A DIFFERENT KIND OF BREAD: The Pastoral Role in Small Membership Churches
Most churches of fewer than 100 active members are being served by pastors called at less than full-time service.  The part-time nature of this pastoral service necessitates a different kind of relationship between pastor and congregation than that experienced in a larger membership church.
At the formation of the Association of Presbyterian Tentmakers (a national organization of bi-vocational ministers), the Rev. Tom Dietrich said, “For a church being served part time by a pastor, they are not getting just half a loaf.  They are getting a whole different kind of bread.” 
Part of what makes that “bread” different is due to the unique nature of the pastoral role in a part-time situation.  A number of factors contribute to this uniqueness.
The field of service is obviously smaller in a congregation of 75 (or fewer) than in one of 300.  Fewer individuals may require pastoral care, and, because of the changing relationships within the smaller congregation, that care may be provided in different ways.  Most of these churches have experienced long intervals without installed pastoral leadership and have had to learn ways to provide for one another the assurance of God’s presence, love and grace that larger communities seek and expect from their pastor.  When they have a pastor, they need educational and inspirational support more than the traditional priestly relationship in which they look to the pastor to represent the Church.
In larger membership churches, the pastor provides educational and inspirational support in more formal, programmatic ways – classes, workshops, clinics, worship.  In the smaller membership church, served part-time by a pastor, this support is provided almost exclusively through preaching and personal conversations.  In some cases members connect with denominational and ecumenical groups which provide training in care giving. 
The pastor’s role in personal crises, though still important, often changes in a part-time relationship.  No longer is the pastor expected to meet members at the emergency room entrance or to appear at their hospital bedside during today’s increasingly brief hospital stays.  Since the pastor may not be resident in the community, is committed to earning the remainder of necessary income or involved in family and household care, others in the congregation develop ways to learn of and respond appropriately to these situations – often informing the pastor after the fact.  When the pastor does make personal contact (often by phone), it is to express support and collect information for prayer.  The operative questions become: “Do you need me there?” and “What do you want shared with the congregation?”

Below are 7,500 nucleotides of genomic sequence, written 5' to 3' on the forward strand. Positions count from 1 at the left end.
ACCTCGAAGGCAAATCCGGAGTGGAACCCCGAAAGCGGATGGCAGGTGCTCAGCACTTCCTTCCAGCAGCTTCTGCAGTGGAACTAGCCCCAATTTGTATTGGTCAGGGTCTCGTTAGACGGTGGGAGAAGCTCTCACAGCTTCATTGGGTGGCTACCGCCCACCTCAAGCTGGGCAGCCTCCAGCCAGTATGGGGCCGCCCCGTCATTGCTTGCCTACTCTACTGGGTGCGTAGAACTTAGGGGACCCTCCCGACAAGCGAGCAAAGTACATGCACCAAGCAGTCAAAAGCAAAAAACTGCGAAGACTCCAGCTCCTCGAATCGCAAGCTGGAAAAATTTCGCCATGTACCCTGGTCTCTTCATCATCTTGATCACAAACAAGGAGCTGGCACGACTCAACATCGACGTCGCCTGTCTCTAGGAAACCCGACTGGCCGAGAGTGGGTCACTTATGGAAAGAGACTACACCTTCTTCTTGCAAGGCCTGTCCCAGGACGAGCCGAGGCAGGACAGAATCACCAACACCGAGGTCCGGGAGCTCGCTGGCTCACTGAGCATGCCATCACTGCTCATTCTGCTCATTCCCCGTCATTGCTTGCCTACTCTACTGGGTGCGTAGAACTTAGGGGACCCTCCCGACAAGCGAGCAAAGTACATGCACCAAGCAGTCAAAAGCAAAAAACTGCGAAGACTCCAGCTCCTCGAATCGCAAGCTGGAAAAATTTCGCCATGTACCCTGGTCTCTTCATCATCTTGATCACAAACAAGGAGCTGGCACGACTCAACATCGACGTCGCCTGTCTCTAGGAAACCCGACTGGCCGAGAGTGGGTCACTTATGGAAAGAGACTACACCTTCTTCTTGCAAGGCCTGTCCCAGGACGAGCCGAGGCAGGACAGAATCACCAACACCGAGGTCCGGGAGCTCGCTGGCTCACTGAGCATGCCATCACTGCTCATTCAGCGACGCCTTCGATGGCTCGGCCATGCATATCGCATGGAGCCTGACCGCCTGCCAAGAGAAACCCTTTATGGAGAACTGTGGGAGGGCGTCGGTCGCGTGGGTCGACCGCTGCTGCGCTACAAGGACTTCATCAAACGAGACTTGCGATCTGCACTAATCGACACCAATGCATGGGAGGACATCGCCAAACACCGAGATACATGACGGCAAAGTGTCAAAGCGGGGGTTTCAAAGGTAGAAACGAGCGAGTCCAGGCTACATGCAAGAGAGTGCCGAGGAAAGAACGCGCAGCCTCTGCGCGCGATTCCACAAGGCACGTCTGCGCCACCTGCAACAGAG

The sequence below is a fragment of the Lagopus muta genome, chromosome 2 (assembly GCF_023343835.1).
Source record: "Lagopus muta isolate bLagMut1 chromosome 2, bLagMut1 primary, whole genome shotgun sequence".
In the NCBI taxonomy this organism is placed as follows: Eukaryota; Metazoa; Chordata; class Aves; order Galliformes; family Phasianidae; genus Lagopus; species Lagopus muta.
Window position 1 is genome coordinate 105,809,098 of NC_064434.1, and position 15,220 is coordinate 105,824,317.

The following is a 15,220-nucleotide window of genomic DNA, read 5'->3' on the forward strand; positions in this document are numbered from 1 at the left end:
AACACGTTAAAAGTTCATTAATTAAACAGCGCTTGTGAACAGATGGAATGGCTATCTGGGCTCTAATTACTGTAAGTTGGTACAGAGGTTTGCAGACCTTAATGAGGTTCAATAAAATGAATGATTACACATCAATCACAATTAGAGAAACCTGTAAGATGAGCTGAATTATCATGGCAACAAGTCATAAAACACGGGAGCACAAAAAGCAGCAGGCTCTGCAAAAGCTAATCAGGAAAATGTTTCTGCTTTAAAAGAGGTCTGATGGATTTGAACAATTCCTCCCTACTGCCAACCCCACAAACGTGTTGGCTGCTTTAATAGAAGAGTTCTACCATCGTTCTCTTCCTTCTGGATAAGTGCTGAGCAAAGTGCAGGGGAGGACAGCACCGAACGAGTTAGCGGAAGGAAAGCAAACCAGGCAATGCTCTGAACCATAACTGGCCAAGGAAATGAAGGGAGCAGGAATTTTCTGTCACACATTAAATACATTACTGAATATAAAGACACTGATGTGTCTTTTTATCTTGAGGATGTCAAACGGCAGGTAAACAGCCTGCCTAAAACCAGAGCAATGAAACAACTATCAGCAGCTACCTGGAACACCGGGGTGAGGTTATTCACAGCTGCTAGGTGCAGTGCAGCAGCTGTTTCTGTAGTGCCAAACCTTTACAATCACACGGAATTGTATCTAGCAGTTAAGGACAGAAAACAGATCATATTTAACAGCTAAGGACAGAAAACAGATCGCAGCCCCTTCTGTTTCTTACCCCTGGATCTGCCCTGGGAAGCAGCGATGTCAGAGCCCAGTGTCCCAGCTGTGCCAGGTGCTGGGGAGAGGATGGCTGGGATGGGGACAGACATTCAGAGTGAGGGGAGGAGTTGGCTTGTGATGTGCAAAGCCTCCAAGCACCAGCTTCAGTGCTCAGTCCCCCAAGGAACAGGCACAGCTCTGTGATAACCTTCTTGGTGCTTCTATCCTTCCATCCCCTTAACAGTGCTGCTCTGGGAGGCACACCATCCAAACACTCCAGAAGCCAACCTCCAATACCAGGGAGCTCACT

Healthy congregations served by a part time pastor quickly learn to respect and work with the pastor’s time and availability limitations (If a pastor is serving the church half time, she/he must be expected to be earning another half of their income elsewhere). Funerals, weddings and other special events are scheduled around the pastor’s availability.  Members can no longer expect the pastor to drop everything to attend to their needs.  Instead, members learn to expect that the pastor has similar work and family obligations as their own. 
The relationship between pastor and members becomes more of a relationship between equals rather than between a professional and their followers.  Whatever authority a pastor is given grows out of that relationship rather than from credentials or office.  Everyone understands that their pastor has a “real job” with time and energy demands, frustrations, rewards and expectations similar to their own.  The pastor understands the energy rhythms of the people because he/she is experiencing those same rhythms related to family, career, recreational and spiritual needs.  Meetings no longer routinely extend into the late night (everyone, including the pastor, may have to be at work early next morning).
The pastor is no longer necessarily viewed as the leader of the congregation, but rather as “one of us” who has some special theological and leadership skills.  These skills are identified by experience, rather than by credentials (including ordination).  The pastor’s continuing education becomes crucial to an effective relationship with the congregation.  Thorough discussion with the church’s leadership in choosing continuing education opportunities will strengthen the pastoral relationship and the congregation’s mission. The important question is “What do I need to learn and experience in order to assist this congregation’s effectiveness in its mission?”
This “different kind of bread” is a pastor who is part of the congregation rather than in charge of it; who is a leader among leaders and a student among students; who does not represent the church so much as supports it with theologically informed compassion.  It is a congregation that respects personal boundaries; that cares about each other; that is willing to grow in its understanding of God and God’s claim on their life.